In this book, Gary William Flake develops in depth the simple idea that recurrent rules can produce rich and complicated behaviors. Distinguishing “agents” (e.g., molecules, cells, animals, and species) from their interactions (e.g., chemical reactions, immune system responses, sexual reproduction, and evolution), Flake argues that it is the computational properties of interactions that account for much of what we think of as “beautiful” and “interesting.” From this basic thesis, Flake explores what he considers to be today’s four most interesting computational topics: fractals, chaos, complex systems, and adaptation.
Each of the book's parts can be read independently, enabling even the casual reader to understand and work with the basic equations and programs. Yet the parts are bound together by the theme of the computer as a laboratory and a metaphor for understanding the universe. The inspired reader will experiment further with the ideas presented to create fractal landscapes, chaotic systems, artificial life forms, genetic algorithms, and artificial neural networks.
Flake covers the traditional subjects of fractals (snowflakes and Mandelbrots, L-systems, affine transformations), chaos (logistic map, bifurcations, strange attractors, controlling chaos), complex systems (cellular automata, social insects, flocks, self-organisation), neural networks, evolutionary algorithms, and more, from a computational perspective. But that doesn’t mean just giving code samples for the various examples. Although plentiful C source code is provided (fortunately via an ftp address, not as interminable listings), Flake’s text covers background, theory, theoretical computational aspects, a glossary, further reading, and the like.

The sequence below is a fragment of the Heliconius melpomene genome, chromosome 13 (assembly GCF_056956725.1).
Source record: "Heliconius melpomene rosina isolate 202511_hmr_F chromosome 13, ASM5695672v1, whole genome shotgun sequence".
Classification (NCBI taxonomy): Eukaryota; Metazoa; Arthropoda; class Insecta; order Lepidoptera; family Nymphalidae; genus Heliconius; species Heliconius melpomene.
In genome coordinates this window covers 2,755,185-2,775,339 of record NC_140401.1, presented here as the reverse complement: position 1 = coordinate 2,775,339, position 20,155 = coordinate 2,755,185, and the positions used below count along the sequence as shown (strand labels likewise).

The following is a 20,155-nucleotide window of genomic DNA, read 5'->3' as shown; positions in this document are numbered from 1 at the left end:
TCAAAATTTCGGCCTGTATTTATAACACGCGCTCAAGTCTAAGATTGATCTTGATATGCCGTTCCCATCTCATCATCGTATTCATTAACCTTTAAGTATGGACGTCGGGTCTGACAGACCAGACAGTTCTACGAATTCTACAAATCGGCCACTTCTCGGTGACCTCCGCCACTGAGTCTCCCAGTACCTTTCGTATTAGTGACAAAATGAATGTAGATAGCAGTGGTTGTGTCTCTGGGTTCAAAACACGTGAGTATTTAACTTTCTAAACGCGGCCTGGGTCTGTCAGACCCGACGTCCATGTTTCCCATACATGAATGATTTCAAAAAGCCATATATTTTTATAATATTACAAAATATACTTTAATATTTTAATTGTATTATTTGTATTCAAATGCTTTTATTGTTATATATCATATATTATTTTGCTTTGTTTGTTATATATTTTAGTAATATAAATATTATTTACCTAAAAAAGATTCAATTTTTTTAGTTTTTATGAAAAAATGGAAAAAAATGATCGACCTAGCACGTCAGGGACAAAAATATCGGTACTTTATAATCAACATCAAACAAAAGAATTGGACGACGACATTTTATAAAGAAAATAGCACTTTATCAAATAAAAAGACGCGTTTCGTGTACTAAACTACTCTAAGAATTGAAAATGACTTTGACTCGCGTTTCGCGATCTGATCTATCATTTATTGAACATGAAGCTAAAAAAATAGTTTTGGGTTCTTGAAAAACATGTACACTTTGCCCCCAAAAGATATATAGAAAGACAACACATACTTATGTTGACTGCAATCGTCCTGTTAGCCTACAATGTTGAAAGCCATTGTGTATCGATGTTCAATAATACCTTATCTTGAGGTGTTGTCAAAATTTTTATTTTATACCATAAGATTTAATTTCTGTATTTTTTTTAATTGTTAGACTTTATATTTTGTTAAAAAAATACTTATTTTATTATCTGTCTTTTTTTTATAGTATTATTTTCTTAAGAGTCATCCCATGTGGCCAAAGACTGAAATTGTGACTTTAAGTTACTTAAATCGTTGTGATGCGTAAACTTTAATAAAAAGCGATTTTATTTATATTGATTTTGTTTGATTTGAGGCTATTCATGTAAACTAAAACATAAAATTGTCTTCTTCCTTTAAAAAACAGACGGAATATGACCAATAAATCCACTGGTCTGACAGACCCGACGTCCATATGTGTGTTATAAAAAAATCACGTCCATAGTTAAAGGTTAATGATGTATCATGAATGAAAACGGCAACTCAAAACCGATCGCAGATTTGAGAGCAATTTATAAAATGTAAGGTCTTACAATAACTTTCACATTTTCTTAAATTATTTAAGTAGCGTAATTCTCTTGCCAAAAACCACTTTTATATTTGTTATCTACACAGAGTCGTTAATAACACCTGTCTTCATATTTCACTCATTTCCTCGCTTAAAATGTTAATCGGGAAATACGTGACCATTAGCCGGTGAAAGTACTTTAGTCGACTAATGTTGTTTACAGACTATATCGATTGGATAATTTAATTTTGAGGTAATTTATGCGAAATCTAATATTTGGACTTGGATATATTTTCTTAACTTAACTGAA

I could almost recommend this as an introductory textbook. The material is certainly covered to such a level, and it is well written, well laid out, and lavishly illustrated with detailed diagrams. Yet it has one draw-back: the link to the technical literature is not there. The text, for example, introduces Langton’s lambda-parameter, defines it, and discusses its properties (see section 15.3); the final bibliography (but no the chapter level further reading) includes a reference to the relevant paper; but there is no explicit link from the text to this particular reference.
Despite this single caveat, this is a nice book that covers a lot of material in an accessible manner, with a depth that adds real meat to the topic.